Thursday, January 03, 2008

Raffel Ticket

I recently unearthed a treasure given to me by a friend a few years ago -- a CD called "The Ticket" by Ron Raffel, a subway musician most New York commuters have seen at least once on the F train platform at 14th Street, where he's always bashing out songs on a beaten-up acoustic. He was recently featured in a documentary called "Downtown Locals," a scrap of which is featured on this YouTube clip. As the accompanying text explains:

Ronnie came to New York thirty years ago, leaving behind a house, a girlfriend, and a day job to pursue a career in music. Instead this led to a ten-year heroin addiction and life on the streets, eventually bringing him underground. DOWNTOWN LOCALS documents the unbreakable cycle between drug use and dependency, which makes a livelihood elsewhere impossible.

All that hardship is self-evident when you see Ron: stringy-haired, toothless and almost skeletally thin, he looks like Keith Richards without the money. But he's also animated by a preternatural rock'n'roll force, a pure, shamanistic spirit that's totally riveting, not least because it's a little bit scary to behold, in the desperate way he squeezes every note he sings like it's the last one his throat will cough up and hammers chords out of his guitar like he's working out some major demons. I once overheard him tell a guy he used to be in a band in the 1970s called Earth, but I've never been able to find any evidence of that band online. In any case, he's a local treasure, the sort of grizzled vagabond troubadour you don't typically think of as existing in our glossy Starbuckian information age. But there he is, every single day, bashing away, singing his broken heart out. Sometimes I catch just a glimpse of him as my train stops at 14th Street. When the doors open, a few stray notes drift in, that familiar wail over the roar of the trains. I don't even have to look, I can envision the way he stands upright with his foot launched forward, his face looking skyward, totally immersed. Listen to the closing chords of "I'm Just One of the People" for a undiluted taste of what Ron Raffel is all about. The dude is for real, a bona fide driftwood singer.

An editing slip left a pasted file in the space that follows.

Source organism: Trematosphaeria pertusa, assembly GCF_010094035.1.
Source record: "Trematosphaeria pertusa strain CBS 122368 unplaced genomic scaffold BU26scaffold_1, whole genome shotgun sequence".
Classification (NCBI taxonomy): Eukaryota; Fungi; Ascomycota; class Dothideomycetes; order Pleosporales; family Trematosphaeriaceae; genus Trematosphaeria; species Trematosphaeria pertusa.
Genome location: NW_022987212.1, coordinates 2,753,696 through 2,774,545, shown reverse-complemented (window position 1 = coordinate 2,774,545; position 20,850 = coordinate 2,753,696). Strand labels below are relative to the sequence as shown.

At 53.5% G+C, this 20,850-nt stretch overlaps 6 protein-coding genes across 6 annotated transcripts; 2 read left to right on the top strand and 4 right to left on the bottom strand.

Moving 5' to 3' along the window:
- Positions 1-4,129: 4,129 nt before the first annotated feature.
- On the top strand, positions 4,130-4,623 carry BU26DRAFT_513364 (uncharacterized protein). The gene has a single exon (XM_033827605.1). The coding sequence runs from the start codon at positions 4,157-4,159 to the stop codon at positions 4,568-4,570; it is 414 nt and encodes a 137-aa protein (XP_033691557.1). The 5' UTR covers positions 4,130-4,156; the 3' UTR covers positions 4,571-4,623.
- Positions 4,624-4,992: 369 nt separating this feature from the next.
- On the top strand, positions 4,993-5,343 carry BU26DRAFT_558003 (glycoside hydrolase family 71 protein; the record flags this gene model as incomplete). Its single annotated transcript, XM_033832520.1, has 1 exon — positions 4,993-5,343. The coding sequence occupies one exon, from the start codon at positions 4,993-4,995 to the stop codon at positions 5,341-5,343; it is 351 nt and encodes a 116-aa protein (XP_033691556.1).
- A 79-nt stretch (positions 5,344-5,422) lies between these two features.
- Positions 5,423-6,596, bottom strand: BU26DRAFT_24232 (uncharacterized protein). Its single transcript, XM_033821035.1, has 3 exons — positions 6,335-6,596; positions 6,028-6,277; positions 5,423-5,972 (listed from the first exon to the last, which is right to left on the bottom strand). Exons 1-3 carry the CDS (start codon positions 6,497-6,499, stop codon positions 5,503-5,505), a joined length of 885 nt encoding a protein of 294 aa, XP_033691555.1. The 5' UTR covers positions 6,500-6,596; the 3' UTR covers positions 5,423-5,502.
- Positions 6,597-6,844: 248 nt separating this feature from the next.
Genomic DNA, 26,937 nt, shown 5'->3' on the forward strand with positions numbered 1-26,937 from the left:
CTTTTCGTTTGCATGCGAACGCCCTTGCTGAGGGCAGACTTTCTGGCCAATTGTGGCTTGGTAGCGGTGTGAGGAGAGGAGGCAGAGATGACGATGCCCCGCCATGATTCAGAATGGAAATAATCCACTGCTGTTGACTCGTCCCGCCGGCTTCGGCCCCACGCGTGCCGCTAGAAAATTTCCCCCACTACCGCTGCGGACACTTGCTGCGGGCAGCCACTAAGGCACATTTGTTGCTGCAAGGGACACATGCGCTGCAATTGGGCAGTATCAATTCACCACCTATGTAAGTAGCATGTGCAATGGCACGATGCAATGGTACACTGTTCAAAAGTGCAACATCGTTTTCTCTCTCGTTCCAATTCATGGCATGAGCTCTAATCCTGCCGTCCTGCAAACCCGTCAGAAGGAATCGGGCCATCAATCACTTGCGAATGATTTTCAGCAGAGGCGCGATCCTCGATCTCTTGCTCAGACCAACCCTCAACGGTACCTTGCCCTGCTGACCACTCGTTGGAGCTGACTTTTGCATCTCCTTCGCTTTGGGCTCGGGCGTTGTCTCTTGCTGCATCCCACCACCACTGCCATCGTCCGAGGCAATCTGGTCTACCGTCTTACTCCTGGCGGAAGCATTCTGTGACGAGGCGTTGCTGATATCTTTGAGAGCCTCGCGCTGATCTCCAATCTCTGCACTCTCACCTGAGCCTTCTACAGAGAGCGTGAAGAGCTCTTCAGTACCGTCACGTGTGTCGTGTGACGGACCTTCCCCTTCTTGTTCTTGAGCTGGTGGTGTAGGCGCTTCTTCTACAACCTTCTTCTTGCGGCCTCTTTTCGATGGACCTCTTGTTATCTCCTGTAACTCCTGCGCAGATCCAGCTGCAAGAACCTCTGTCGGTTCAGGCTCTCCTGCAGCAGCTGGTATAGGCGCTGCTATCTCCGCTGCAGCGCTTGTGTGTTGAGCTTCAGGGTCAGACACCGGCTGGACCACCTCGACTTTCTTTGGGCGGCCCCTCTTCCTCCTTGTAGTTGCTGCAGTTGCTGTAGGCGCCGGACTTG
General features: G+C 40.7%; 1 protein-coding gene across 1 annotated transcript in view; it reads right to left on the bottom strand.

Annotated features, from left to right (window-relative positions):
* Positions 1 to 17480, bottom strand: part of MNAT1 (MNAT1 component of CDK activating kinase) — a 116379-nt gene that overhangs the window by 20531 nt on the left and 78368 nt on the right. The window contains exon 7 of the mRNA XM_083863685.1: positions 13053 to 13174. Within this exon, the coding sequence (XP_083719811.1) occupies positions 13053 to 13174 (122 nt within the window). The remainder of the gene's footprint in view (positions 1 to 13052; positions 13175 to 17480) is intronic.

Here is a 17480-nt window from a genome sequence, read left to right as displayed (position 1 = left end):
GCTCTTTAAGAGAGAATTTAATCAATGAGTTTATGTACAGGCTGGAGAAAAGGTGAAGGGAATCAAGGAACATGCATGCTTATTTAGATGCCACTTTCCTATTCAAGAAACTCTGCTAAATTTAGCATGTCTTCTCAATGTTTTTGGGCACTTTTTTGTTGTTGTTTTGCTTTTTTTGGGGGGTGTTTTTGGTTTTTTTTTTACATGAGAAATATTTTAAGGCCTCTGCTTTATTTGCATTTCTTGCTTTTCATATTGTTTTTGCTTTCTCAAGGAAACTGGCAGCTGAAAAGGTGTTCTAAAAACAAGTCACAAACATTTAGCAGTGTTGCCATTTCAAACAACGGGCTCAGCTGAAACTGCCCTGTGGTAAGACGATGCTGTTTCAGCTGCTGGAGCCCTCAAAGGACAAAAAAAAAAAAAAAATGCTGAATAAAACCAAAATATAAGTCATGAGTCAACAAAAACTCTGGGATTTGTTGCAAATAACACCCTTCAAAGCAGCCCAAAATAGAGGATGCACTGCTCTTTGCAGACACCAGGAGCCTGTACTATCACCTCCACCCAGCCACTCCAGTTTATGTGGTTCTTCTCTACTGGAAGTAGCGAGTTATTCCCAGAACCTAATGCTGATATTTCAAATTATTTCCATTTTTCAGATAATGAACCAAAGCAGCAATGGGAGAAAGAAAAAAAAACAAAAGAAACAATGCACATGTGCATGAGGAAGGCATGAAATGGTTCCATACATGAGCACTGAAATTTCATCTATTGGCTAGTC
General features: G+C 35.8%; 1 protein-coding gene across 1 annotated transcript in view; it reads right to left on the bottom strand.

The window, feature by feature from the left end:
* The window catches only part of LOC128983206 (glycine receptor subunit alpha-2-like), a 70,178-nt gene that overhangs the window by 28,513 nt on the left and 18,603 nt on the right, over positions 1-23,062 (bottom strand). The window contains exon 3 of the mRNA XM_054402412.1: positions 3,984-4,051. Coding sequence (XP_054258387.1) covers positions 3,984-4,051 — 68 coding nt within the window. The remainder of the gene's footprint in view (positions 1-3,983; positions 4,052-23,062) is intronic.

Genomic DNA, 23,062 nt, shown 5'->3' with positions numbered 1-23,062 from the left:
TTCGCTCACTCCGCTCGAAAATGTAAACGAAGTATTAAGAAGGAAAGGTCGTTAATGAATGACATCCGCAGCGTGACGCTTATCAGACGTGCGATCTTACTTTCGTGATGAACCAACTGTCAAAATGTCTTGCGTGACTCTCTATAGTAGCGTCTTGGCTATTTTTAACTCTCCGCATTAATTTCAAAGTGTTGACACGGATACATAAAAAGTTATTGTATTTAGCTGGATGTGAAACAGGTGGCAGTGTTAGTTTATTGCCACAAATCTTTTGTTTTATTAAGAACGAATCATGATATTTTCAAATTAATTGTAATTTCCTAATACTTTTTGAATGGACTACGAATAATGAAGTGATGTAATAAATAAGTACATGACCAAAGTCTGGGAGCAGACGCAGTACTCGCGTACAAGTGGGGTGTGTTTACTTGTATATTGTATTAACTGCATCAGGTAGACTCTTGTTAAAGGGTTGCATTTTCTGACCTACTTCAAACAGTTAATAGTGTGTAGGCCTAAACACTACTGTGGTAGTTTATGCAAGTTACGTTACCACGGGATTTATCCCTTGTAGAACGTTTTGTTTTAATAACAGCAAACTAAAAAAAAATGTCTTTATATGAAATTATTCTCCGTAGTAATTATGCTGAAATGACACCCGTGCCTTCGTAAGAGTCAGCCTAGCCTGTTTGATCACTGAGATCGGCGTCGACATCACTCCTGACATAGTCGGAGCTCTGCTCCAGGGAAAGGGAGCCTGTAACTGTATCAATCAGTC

Love Got Its Own Way - Ron Raffel

If It's Gotta Be Like This - Ron Raffel

I'm Just One of the People - Ron Raffel

Paint Me Blue - Ron Raffel




Anonymous said...

Very cool. I love learning about these people in the subway I see often but don't know anything about. Lots of talent out there.
At the 14th street subway I often see the 'Saw Lady' - in her blog ( she tells a lot about different people she sees in the subway when she plays her musical saw there. Now I will look for Ron.
Happy 2008!

Anonymous said...

I went to high school with Ronnie in Baltimore. He rode a Triumph 650 and sang in a high band called "Luicifer's Mother" and then in the early 70's a band called "Riff Raff". He was a troubled soul with a passion for music. He could sit down and play classical piano and then play the blues on a harmonic. I have not seen or heard from him in over 35 years.

Matthew said...

I don't know if you still read this blog, but if you see this, I would love to get a copy of Ron Raffel's album "The Ticket." I played it incessantly for years and then I scratched it, and there was no easy way to buy another except to try to find Ron, which I never managed to do.